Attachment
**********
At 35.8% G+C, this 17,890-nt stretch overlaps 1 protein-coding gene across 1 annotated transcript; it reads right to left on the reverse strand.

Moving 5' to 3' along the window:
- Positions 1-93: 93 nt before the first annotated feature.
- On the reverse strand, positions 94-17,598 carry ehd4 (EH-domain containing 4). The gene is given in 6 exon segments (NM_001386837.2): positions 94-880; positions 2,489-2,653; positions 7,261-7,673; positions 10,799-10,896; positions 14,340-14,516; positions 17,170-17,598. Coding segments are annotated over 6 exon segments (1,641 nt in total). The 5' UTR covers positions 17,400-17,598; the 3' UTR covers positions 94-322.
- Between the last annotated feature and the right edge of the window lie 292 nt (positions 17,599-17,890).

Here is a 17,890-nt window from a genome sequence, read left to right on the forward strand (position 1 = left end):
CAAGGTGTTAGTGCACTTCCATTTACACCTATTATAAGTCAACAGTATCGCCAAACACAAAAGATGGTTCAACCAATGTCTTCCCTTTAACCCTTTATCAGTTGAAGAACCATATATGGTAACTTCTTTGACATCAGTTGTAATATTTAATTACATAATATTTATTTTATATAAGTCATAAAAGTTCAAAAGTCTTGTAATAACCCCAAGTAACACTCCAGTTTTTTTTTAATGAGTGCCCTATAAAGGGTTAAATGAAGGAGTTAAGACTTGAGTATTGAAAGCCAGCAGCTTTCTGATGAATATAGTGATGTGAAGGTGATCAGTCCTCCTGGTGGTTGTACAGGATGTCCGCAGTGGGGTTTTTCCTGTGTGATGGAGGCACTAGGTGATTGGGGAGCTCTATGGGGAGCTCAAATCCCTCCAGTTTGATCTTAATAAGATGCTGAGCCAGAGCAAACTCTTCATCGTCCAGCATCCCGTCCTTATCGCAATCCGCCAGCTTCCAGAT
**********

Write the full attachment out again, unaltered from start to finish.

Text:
At 35.8% G+C, this 17,890-nt stretch overlaps 1 protein-coding gene across 1 annotated transcript; it reads right to left on the reverse strand.

Moving 5' to 3' along the window:
- Positions 1-93: 93 nt before the first annotated feature.
- On the reverse strand, positions 94-17,598 carry ehd4 (EH-domain containing 4). The gene is given in 6 exon segments (NM_001386837.2): positions 94-880; positions 2,489-2,653; positions 7,261-7,673; positions 10,799-10,896; positions 14,340-14,516; positions 17,170-17,598. Coding segments are annotated over 6 exon segments (1,641 nt in total). The 5' UTR covers positions 17,400-17,598; the 3' UTR covers positions 94-322.
- Between the last annotated feature and the right edge of the window lie 292 nt (positions 17,599-17,890).

Here is a 17,890-nt window from a genome sequence, read left to right on the forward strand (position 1 = left end):
CAAGGTGTTAGTGCACTTCCATTTACACCTATTATAAGTCAACAGTATCGCCAAACACAAAAGATGGTTCAACCAATGTCTTCCCTTTAACCCTTTATCAGTTGAAGAACCATATATGGTAACTTCTTTGACATCAGTTGTAATATTTAATTACATAATATTTATTTTATATAAGTCATAAAAGTTCAAAAGTCTTGTAATAACCCCAAGTAACACTCCAGTTTTTTTTTAATGAGTGCCCTATAAAGGGTTAAATGAAGGAGTTAAGACTTGAGTATTGAAAGCCAGCAGCTTTCTGATGAATATAGTGATGTGAAGGTGATCAGTCCTCCTGGTGGTTGTACAGGATGTCCGCAGTGGGGTTTTTCCTGTGTGATGGAGGCACTAGGTGATTGGGGAGCTCTATGGGGAGCTCAAATCCCTCCAGTTTGATCTTAATAAGATGCTGAGCCAGAGCAAACTCTTCATCGTCCAGCATCCCGTCCTTATCGCAATCCGCCAGCTTCCAGAT